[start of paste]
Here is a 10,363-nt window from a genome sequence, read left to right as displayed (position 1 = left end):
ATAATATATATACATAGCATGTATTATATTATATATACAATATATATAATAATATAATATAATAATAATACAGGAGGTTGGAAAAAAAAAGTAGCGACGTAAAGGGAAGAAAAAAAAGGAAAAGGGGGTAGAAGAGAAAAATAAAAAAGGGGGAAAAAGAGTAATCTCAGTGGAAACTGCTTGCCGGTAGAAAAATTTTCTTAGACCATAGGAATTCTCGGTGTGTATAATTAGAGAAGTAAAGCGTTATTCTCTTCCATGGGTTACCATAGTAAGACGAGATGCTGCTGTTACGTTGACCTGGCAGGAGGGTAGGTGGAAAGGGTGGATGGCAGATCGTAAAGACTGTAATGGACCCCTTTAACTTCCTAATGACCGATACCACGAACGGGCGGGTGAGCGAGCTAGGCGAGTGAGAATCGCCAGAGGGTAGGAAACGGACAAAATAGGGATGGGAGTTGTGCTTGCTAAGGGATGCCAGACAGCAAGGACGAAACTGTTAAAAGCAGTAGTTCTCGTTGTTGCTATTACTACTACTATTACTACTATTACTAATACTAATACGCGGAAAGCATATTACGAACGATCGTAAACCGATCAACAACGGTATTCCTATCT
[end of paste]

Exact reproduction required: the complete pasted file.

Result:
Here is a 10,363-nt window from a genome sequence, read left to right as displayed (position 1 = left end):
ATAATATATATACATAGCATGTATTATATTATATATACAATATATATAATAATATAATATAATAATAATACAGGAGGTTGGAAAAAAAAAGTAGCGACGTAAAGGGAAGAAAAAAAAGGAAAAGGGGGTAGAAGAGAAAAATAAAAAAGGGGGAAAAAGAGTAATCTCAGTGGAAACTGCTTGCCGGTAGAAAAATTTTCTTAGACCATAGGAATTCTCGGTGTGTATAATTAGAGAAGTAAAGCGTTATTCTCTTCCATGGGTTACCATAGTAAGACGAGATGCTGCTGTTACGTTGACCTGGCAGGAGGGTAGGTGGAAAGGGTGGATGGCAGATCGTAAAGACTGTAATGGACCCCTTTAACTTCCTAATGACCGATACCACGAACGGGCGGGTGAGCGAGCTAGGCGAGTGAGAATCGCCAGAGGGTAGGAAACGGACAAAATAGGGATGGGAGTTGTGCTTGCTAAGGGATGCCAGACAGCAAGGACGAAACTGTTAAAAGCAGTAGTTCTCGTTGTTGCTATTACTACTACTATTACTACTATTACTAATACTAATACGCGGAAAGCATATTACGAACGATCGTAAACCGATCAACAACGGTATTCCTATCT